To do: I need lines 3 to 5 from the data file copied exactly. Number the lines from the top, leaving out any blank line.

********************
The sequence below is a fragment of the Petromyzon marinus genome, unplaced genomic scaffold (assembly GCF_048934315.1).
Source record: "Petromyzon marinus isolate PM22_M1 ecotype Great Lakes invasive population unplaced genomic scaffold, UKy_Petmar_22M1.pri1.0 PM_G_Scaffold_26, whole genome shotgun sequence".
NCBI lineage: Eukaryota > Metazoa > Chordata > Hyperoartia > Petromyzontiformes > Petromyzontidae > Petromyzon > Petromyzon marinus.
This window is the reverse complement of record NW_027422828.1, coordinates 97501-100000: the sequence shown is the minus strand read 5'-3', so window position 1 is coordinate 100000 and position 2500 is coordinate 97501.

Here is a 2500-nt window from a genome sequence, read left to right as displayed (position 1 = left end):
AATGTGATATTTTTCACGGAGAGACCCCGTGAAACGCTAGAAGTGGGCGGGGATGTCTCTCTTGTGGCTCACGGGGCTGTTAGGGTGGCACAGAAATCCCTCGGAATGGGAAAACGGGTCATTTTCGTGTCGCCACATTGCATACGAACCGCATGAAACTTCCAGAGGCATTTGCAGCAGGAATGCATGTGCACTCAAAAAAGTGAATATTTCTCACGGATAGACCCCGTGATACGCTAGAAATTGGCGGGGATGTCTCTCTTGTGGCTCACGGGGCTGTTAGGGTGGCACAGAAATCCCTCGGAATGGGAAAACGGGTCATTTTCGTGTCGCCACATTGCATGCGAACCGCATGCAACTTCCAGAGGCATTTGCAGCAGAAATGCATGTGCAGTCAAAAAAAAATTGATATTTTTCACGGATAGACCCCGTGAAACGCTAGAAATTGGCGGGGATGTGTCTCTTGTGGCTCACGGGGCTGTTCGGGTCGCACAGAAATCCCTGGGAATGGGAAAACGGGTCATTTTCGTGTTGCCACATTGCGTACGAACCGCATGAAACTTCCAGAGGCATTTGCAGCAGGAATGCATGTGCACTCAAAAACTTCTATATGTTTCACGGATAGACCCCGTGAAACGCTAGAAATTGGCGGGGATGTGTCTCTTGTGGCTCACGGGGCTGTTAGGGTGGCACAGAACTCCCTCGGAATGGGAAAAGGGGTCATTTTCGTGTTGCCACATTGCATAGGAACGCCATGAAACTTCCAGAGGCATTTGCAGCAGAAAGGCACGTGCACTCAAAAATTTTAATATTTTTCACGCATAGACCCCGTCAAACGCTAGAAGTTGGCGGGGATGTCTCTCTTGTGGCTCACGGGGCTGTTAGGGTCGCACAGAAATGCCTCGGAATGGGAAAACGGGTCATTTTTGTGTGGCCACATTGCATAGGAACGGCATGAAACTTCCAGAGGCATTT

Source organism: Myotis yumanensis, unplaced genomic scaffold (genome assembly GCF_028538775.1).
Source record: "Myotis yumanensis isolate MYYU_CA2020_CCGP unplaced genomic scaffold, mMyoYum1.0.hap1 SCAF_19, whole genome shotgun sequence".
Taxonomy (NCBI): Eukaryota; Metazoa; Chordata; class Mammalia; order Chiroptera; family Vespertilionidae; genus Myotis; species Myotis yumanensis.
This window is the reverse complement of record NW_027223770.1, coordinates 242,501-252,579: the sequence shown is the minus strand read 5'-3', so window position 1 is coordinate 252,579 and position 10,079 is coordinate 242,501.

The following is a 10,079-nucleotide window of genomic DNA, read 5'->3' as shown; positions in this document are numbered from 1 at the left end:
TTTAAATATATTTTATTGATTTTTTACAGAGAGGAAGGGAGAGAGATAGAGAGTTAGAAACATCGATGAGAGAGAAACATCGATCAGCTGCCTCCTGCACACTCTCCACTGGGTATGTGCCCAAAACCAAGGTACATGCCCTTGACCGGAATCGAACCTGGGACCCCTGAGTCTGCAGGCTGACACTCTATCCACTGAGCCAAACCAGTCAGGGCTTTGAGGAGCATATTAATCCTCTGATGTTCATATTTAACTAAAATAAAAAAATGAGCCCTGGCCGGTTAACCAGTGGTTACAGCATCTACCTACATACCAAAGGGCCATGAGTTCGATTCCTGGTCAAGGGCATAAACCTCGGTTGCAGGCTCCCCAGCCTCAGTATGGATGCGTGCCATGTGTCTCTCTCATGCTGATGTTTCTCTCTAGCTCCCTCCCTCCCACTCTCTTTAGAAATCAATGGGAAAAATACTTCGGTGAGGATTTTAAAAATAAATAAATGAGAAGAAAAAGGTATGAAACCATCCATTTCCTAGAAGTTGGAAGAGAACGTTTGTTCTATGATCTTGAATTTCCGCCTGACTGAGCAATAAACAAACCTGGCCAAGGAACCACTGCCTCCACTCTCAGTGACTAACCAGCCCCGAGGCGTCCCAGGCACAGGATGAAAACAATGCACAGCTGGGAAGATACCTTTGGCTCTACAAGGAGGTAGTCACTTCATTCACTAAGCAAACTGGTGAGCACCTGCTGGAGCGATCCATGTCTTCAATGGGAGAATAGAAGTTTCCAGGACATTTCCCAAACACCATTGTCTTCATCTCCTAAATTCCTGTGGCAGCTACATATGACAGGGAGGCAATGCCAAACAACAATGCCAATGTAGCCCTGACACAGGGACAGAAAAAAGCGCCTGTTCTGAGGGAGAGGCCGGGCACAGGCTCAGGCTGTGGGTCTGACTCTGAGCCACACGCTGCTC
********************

NCBI lineage: Eukaryota > Metazoa > Chordata > Hyperoartia > Petromyzontiformes > Petromyzontidae > Petromyzon > Petromyzon marinus.
This window is the reverse complement of record NW_027422828.1, coordinates 97501-100000: the sequence shown is the minus strand read 5'-3', so window position 1 is coordinate 100000 and position 2500 is coordinate 97501.

Here is a 2500-nt window from a genome sequence, read left to right as displayed (position 1 = left end):